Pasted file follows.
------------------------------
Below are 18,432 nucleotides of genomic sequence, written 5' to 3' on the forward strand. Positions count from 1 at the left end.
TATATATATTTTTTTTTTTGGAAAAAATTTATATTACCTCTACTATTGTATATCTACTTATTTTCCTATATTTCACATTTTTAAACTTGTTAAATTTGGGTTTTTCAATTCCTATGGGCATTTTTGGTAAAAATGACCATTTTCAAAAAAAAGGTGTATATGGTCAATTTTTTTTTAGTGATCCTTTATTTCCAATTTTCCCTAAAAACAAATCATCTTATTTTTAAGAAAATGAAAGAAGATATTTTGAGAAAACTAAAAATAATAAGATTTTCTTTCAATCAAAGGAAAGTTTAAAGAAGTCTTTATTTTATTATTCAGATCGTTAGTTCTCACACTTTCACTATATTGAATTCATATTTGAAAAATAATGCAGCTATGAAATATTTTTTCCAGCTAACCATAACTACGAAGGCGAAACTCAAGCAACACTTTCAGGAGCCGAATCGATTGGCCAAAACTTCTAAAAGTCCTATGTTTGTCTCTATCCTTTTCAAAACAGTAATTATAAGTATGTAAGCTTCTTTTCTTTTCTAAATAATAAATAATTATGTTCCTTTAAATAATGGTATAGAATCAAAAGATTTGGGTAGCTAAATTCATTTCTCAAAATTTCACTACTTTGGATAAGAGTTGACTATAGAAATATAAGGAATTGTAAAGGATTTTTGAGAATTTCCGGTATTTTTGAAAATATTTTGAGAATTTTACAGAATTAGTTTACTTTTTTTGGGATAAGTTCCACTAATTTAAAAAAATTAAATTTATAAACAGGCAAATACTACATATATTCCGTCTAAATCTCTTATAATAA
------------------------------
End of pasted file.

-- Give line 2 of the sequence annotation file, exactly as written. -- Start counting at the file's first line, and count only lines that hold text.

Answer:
TATATATATTTTTTTTTTTGGAAAAAATTTATATTACCTCTACTATTGTATATCTACTTATTTTCCTATATTTCACATTTTTAAACTTGTTAAATTTGGGTTTTTCAATTCCTATGGGCATTTTTGGTAAAAATGACCATTTTCAAAAAAAAGGTGTATATGGTCAATTTTTTTTTAGTGATCCTTTATTTCCAATTTTCCCTAAAAACAAATCATCTTATTTTTAAGAAAATGAAAGAAGATATTTTGAGAAAACTAAAAATAATAAGATTTTCTTTCAATCAAAGGAAAGTTTAAAGAAGTCTTTATTTTATTATTCAGATCGTTAGTTCTCACACTTTCACTATATTGAATTCATATTTGAAAAATAATGCAGCTATGAAATATTTTTTCCAGCTAACCATAACTACGAAGGCGAAACTCAAGCAACACTTTCAGGAGCCGAATCGATTGGCCAAAACTTCTAAAAGTCCTATGTTTGTCTCTATCCTTTTCAAAACAGTAATTATAAGTATGTAAGCTTCTTTTCTTTTCTAAATAATAAATAATTATGTTCCTTTAAATAATGGTATAGAATCAAAAGATTTGGGTAGCTAAATTCATTTCTCAAAATTTCACTACTTTGGATAAGAGTTGACTATAGAAATATAAGGAATTGTAAAGGATTTTTGAGAATTTCCGGTATTTTTGAAAATATTTTGAGAATTTTACAGAATTAGTTTACTTTTTTTGGGATAAGTTCCACTAATTTAAAAAAATTAAATTTATAAACAGGCAAATACTACATATATTCCGTCTAAATCTCTTATAATAA